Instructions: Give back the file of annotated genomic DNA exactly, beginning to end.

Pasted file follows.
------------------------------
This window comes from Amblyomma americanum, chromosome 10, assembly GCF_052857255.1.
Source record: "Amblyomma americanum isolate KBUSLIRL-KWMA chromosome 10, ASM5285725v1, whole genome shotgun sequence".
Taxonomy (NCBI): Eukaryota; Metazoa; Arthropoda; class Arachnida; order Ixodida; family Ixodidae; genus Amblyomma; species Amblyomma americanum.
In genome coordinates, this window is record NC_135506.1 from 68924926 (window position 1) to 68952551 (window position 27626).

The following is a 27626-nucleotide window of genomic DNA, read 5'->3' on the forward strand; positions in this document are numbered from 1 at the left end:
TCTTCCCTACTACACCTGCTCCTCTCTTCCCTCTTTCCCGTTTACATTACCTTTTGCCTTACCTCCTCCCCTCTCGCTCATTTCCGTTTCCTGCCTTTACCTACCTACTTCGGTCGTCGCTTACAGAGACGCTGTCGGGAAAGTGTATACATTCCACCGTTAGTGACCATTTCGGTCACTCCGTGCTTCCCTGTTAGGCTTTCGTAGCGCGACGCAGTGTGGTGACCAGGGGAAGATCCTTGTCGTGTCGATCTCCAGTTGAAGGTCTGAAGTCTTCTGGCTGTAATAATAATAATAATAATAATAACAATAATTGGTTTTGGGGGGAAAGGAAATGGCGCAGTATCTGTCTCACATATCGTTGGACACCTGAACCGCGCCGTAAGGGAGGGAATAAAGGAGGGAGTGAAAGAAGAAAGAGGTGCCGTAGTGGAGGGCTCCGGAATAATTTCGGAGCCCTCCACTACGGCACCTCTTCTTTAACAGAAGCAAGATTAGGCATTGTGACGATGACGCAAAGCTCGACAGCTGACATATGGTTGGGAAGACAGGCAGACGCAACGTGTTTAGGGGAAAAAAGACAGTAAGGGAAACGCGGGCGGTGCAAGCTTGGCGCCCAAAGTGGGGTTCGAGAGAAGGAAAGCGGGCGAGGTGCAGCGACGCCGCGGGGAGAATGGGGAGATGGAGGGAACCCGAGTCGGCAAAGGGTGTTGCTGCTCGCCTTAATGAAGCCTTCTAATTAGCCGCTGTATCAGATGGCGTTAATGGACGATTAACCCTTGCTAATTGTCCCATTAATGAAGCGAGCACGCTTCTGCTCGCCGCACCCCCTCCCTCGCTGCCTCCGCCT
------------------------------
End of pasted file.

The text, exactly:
This window comes from Amblyomma americanum, chromosome 10, assembly GCF_052857255.1.
Source record: "Amblyomma americanum isolate KBUSLIRL-KWMA chromosome 10, ASM5285725v1, whole genome shotgun sequence".
Taxonomy (NCBI): Eukaryota; Metazoa; Arthropoda; class Arachnida; order Ixodida; family Ixodidae; genus Amblyomma; species Amblyomma americanum.
In genome coordinates, this window is record NC_135506.1 from 68924926 (window position 1) to 68952551 (window position 27626).

The following is a 27626-nucleotide window of genomic DNA, read 5'->3' on the forward strand; positions in this document are numbered from 1 at the left end:
TCTTCCCTACTACACCTGCTCCTCTCTTCCCTCTTTCCCGTTTACATTACCTTTTGCCTTACCTCCTCCCCTCTCGCTCATTTCCGTTTCCTGCCTTTACCTACCTACTTCGGTCGTCGCTTACAGAGACGCTGTCGGGAAAGTGTATACATTCCACCGTTAGTGACCATTTCGGTCACTCCGTGCTTCCCTGTTAGGCTTTCGTAGCGCGACGCAGTGTGGTGACCAGGGGAAGATCCTTGTCGTGTCGATCTCCAGTTGAAGGTCTGAAGTCTTCTGGCTGTAATAATAATAATAATAATAATAACAATAATTGGTTTTGGGGGGAAAGGAAATGGCGCAGTATCTGTCTCACATATCGTTGGACACCTGAACCGCGCCGTAAGGGAGGGAATAAAGGAGGGAGTGAAAGAAGAAAGAGGTGCCGTAGTGGAGGGCTCCGGAATAATTTCGGAGCCCTCCACTACGGCACCTCTTCTTTAACAGAAGCAAGATTAGGCATTGTGACGATGACGCAAAGCTCGACAGCTGACATATGGTTGGGAAGACAGGCAGACGCAACGTGTTTAGGGGAAAAAAGACAGTAAGGGAAACGCGGGCGGTGCAAGCTTGGCGCCCAAAGTGGGGTTCGAGAGAAGGAAAGCGGGCGAGGTGCAGCGACGCCGCGGGGAGAATGGGGAGATGGAGGGAACCCGAGTCGGCAAAGGGTGTTGCTGCTCGCCTTAATGAAGCCTTCTAATTAGCCGCTGTATCAGATGGCGTTAATGGACGATTAACCCTTGCTAATTGTCCCATTAATGAAGCGAGCACGCTTCTGCTCGCCGCACCCCCTCCCTCGCTGCCTCCGCCT